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[size=3]Types of Heat Exchanger Tests
There are three basic types of heat exchangers: clamshell, Serpentine, and tubular. This article is going to focus solely on the clamshell because it is most commonly found on the older models (typically installed before 1990) and is still in use today. The Serpentine & tubular exchangers are common on a portion of the newer furnaces (mid '80’s - today) and different tests should be applied to these.
Leak Test: **
** For the clamshell heat exchanger, the most accurate test is the leak test. **This test involves spraying the outside of the heat exchanger with a water-surfactant solution and then looking on the inside to see if it has leaked through. **If it has, anyone conducting this test is 100% certain a crack exists. This test will find 95%+ of all cracks in the clamshell heat exchangers.
For a clamshell heat exchanger, a visual only inspection is the most ineffective test. Some companies try to fool you by informing you they use “state-of-the-art” video camera systems to look for cracks. What they are admitting is they do not have proper training to inspect your heat exchanger. Using the expensive camera or mirrors, these companies will only find about 10% of the actual cracks. Why will they fail to find most of the cracks? Most furnaces at this stage of their lives have rust or soot buildup on the inside of the heat exchanger preventing anybody from seeing the cracks. Couple this with the fact that CO gas can seep through cracks not visible by the human eye and you can see their shortcomings.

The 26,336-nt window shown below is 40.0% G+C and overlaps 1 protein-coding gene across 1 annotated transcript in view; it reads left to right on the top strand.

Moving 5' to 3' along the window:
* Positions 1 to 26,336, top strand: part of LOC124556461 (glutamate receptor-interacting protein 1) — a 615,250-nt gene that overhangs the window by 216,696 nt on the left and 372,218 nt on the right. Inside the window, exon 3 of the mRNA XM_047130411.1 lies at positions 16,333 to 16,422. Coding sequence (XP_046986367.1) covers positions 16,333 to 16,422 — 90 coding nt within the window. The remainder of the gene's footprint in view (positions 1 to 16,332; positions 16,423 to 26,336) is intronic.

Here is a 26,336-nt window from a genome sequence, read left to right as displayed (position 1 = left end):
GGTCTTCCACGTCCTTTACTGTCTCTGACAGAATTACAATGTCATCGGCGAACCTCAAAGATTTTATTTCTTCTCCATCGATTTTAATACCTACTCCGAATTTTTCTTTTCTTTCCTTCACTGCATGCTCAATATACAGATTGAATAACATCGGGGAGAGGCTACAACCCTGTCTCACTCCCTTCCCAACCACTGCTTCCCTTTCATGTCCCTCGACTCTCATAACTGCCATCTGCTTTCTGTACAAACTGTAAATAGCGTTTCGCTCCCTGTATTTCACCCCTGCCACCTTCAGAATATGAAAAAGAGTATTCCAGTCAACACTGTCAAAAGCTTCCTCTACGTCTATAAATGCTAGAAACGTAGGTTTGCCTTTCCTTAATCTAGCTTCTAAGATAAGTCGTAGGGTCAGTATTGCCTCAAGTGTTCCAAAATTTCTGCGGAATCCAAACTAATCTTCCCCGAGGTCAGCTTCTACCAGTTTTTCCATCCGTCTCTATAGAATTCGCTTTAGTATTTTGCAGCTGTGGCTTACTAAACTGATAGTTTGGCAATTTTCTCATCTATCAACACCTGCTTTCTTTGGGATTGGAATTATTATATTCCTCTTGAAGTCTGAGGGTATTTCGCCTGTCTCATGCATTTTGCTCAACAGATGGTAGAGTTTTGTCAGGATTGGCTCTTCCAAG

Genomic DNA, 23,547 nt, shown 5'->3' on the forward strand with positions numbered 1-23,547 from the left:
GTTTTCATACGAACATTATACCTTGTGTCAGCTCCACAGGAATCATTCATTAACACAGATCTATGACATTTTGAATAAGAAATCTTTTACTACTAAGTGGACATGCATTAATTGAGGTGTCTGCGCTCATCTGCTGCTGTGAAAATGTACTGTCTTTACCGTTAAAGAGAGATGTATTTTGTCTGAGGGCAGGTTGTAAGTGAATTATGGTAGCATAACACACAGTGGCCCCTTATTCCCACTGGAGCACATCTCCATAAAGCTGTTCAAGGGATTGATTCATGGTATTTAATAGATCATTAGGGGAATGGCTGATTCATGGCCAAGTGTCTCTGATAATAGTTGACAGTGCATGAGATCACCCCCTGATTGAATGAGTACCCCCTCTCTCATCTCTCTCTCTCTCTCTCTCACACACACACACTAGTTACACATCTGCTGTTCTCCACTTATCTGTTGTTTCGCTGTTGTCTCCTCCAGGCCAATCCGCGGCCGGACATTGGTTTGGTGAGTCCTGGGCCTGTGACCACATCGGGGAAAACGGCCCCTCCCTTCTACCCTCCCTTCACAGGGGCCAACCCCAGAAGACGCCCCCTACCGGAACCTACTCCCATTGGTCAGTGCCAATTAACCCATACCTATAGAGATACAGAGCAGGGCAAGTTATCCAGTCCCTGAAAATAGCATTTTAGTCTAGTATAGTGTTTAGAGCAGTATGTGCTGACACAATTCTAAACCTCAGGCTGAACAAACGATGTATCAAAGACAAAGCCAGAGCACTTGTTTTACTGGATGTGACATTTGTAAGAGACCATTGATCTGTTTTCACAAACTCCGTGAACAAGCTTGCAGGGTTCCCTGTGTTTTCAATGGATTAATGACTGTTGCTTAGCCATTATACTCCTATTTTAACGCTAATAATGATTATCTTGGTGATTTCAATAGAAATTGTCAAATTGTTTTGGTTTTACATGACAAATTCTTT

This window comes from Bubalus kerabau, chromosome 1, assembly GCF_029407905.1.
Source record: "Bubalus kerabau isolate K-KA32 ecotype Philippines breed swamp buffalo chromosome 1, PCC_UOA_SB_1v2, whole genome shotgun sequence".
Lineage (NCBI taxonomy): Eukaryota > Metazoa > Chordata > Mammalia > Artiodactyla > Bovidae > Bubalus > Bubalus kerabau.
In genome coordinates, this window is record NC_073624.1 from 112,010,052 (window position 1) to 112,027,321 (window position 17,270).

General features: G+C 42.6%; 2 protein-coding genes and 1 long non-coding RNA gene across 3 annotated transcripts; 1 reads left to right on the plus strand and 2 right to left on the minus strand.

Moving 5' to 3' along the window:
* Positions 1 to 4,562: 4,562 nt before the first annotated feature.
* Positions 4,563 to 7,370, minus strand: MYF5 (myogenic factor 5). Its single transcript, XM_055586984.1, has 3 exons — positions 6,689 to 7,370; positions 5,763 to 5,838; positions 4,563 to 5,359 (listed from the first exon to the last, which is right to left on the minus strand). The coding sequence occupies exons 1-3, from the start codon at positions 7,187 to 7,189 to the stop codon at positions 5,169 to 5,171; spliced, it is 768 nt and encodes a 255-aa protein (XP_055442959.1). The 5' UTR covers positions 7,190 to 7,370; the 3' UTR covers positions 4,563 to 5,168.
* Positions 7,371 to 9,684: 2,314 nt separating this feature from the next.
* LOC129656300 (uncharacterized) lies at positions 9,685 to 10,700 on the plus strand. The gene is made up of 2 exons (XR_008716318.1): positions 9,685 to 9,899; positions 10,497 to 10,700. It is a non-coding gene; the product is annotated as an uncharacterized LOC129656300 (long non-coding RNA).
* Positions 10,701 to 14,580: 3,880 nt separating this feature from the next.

CO Gas Test:
If conducted alone, the CO gas test is another test where the HVAC company is admitting to you that they do not have proper training to inspect heat exchangers. This test has nothing to do with inspecting the condition of the metal of the heat exchanger. This test consists of boring a small hole above the plenum and inserting a carbon monoxide detector. The only useful information this test tells you is if the furnace is currently blowing carbon monoxide gas throughout the home. If they fail to let the furnace run long enough, the crack may not widen to allow the CO gas to leak out. Also, conditions have to be just right for CO gas to be produced. Unless the flame is burning inefficiently and is finding its way through the crack at that specific time when the test is conducted, their CO detector may never register any levels. If a crack is found using this test, chances are a crack existed in this furnace for almost 2 years! That is a long time to chance the safety of the occupants of the home!!!
This test consists of setting smoke canisters inside the heat exchanger and seeing if the smoke leaks to the outside. Most companies that were conducting the smoke test in the past have graduated up to the leak test for the clamshells. The main reasons are the leak test is faster, has a higher probability of finding a crack, and does not set off the smoke detectors. One of the downsides to the smoke test, as with the CO Gas test, is if the heat exchanger is not warmed up enough, the test may not find the crack.